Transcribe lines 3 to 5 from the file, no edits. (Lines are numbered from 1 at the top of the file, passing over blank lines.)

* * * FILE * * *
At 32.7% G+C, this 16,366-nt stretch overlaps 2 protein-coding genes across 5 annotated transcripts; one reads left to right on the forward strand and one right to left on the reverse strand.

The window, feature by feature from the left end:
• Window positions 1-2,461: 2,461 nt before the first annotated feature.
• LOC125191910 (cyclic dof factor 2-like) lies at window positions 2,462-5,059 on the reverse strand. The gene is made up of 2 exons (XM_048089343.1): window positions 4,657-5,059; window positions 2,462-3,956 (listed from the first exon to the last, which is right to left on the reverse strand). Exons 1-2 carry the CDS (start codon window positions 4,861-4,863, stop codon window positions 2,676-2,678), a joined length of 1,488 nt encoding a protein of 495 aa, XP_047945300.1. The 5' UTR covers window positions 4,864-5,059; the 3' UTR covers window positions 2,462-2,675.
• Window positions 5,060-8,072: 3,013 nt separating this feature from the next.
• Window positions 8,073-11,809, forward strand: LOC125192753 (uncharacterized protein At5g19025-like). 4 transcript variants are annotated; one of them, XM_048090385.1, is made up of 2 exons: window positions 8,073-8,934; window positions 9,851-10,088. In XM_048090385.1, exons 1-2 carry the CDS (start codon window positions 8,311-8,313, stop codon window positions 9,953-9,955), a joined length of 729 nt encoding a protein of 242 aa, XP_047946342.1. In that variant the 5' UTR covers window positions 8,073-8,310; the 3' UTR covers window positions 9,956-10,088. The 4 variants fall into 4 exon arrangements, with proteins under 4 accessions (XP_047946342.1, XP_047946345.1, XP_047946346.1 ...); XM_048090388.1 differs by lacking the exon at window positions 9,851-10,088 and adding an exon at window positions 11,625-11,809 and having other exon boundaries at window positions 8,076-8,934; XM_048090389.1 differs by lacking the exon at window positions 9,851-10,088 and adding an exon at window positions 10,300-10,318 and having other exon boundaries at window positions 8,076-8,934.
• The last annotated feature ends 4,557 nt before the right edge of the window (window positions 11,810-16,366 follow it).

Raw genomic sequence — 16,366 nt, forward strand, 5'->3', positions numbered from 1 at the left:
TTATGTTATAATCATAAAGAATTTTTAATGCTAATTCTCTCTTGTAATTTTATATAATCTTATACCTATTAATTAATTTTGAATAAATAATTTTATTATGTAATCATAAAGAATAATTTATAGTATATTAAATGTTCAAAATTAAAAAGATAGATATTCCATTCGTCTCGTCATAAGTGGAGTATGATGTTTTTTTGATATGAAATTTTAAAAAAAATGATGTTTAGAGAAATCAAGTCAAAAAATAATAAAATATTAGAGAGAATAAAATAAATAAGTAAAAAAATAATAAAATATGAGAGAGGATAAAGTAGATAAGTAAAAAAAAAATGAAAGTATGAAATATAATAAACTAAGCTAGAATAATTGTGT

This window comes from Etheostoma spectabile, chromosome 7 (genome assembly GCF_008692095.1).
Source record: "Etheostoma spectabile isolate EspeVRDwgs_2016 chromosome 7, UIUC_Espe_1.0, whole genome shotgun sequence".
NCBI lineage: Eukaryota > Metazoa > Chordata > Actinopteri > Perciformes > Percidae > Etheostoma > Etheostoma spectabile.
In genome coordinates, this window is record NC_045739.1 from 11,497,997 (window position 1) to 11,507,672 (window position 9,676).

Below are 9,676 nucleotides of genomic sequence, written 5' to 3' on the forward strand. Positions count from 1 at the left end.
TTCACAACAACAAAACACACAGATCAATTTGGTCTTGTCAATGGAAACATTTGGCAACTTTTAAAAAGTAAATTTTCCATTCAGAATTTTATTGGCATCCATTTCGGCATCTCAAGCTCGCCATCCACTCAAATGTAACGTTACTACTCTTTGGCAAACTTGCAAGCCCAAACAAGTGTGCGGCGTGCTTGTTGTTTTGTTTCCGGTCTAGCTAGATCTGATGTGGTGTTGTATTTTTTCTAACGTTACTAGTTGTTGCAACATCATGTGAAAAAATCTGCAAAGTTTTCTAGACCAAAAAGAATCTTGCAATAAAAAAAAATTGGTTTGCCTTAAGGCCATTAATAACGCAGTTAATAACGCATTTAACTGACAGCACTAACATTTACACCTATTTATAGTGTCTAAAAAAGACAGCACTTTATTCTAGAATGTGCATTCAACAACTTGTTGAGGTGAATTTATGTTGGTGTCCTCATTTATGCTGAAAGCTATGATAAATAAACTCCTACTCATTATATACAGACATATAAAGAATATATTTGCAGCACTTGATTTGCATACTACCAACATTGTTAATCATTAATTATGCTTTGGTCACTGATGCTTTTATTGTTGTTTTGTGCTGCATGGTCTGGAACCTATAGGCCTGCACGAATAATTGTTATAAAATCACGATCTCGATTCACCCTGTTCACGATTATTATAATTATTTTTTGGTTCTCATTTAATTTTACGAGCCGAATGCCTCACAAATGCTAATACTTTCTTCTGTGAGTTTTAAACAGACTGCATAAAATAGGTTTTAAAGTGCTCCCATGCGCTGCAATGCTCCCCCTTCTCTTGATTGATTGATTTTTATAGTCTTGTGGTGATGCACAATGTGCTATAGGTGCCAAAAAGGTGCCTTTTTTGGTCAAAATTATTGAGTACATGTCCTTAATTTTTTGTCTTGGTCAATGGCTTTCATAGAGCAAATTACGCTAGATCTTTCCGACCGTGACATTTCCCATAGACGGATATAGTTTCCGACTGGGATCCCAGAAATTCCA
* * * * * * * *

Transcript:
• Window positions 1-2,461: 2,461 nt before the first annotated feature.
• LOC125191910 (cyclic dof factor 2-like) lies at window positions 2,462-5,059 on the reverse strand. The gene is made up of 2 exons (XM_048089343.1): window positions 4,657-5,059; window positions 2,462-3,956 (listed from the first exon to the last, which is right to left on the reverse strand). Exons 1-2 carry the CDS (start codon window positions 4,861-4,863, stop codon window positions 2,676-2,678), a joined length of 1,488 nt encoding a protein of 495 aa, XP_047945300.1. The 5' UTR covers window positions 4,864-5,059; the 3' UTR covers window positions 2,462-2,675.
• Window positions 5,060-8,072: 3,013 nt separating this feature from the next.